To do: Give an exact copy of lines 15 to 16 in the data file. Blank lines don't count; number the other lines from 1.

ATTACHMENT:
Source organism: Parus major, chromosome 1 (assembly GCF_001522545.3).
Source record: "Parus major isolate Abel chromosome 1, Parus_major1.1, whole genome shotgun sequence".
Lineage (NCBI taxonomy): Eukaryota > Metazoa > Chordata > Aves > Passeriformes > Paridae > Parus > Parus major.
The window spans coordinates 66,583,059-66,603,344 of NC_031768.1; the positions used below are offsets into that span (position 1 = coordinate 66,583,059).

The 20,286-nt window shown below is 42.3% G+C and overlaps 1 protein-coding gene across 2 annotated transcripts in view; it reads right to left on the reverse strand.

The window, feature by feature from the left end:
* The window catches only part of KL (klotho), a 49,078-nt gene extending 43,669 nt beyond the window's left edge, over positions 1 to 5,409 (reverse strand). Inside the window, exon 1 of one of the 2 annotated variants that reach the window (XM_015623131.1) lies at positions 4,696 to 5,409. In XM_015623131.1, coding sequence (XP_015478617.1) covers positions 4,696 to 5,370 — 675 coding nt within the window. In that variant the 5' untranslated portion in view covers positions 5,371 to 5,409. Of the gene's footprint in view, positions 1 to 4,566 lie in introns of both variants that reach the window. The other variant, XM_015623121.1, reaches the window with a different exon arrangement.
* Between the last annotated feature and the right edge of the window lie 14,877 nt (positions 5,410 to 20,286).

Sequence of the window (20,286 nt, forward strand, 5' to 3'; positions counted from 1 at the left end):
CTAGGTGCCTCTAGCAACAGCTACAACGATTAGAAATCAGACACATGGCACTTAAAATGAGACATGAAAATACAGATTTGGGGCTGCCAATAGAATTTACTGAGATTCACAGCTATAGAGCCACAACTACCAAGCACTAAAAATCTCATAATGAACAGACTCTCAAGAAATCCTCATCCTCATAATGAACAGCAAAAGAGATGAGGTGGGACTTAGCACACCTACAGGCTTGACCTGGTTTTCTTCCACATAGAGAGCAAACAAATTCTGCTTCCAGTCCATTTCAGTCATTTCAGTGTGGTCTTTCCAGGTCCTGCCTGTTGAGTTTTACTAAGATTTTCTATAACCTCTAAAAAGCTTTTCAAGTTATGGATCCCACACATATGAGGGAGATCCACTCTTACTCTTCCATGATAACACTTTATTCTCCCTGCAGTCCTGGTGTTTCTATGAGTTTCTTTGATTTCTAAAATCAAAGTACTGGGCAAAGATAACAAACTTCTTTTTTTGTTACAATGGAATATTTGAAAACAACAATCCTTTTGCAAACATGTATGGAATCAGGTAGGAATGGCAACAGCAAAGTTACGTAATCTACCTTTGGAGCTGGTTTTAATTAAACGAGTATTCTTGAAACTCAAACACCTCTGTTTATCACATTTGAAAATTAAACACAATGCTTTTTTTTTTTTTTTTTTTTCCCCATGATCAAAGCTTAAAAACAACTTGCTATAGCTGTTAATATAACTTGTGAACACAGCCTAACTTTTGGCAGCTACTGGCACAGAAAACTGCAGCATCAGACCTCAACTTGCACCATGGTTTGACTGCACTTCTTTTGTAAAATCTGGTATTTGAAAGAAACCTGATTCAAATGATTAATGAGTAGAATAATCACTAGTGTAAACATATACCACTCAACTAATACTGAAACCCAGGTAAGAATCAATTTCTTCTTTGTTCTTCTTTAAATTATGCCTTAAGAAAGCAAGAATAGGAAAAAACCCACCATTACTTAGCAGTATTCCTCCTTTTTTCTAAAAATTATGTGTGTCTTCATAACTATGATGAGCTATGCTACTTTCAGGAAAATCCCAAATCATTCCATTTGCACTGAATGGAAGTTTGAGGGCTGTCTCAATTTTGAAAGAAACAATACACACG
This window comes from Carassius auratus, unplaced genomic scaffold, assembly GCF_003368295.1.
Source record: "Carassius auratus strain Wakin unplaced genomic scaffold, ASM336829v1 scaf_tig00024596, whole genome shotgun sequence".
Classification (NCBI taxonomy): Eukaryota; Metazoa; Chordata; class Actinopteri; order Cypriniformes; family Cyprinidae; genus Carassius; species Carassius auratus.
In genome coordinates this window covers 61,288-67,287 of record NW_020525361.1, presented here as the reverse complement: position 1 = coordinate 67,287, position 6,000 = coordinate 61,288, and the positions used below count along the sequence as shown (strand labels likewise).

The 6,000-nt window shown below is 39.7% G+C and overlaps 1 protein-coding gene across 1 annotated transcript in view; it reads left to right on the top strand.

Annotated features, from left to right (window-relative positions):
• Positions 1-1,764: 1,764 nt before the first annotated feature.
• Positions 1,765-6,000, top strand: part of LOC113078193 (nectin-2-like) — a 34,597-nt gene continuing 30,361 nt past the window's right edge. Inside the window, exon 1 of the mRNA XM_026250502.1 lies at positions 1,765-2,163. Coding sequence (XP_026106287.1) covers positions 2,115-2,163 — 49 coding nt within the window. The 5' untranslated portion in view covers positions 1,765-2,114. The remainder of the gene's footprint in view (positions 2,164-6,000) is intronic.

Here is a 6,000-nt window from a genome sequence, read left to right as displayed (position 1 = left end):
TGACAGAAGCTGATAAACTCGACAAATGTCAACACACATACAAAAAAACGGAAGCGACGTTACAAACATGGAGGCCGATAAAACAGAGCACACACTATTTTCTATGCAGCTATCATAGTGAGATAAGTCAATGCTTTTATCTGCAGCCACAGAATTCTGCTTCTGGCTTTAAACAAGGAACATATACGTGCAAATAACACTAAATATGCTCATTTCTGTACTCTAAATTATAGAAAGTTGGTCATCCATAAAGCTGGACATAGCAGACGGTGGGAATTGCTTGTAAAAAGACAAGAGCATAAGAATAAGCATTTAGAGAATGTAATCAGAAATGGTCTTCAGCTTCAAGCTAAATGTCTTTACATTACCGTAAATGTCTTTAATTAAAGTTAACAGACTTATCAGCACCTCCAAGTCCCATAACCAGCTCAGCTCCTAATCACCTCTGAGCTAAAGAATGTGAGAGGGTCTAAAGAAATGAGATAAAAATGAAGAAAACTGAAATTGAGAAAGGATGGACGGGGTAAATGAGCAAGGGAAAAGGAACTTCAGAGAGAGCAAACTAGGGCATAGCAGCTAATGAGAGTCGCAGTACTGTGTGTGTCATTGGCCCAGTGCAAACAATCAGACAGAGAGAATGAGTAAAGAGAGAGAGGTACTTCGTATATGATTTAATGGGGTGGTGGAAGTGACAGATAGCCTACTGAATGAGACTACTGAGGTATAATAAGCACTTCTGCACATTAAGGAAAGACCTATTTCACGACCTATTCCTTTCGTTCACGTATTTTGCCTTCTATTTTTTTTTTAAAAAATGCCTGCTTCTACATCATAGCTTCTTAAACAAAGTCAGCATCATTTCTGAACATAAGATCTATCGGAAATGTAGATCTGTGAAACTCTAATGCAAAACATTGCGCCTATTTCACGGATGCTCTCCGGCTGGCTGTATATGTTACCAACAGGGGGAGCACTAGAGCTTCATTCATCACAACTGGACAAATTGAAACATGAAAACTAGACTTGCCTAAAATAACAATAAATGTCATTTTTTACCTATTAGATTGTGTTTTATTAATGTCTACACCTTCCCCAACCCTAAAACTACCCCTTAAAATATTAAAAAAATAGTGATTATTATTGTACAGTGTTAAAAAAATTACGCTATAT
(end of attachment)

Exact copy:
The 6,000-nt window shown below is 39.7% G+C and overlaps 1 protein-coding gene across 1 annotated transcript in view; it reads left to right on the top strand.

Annotated features, from left to right (window-relative positions):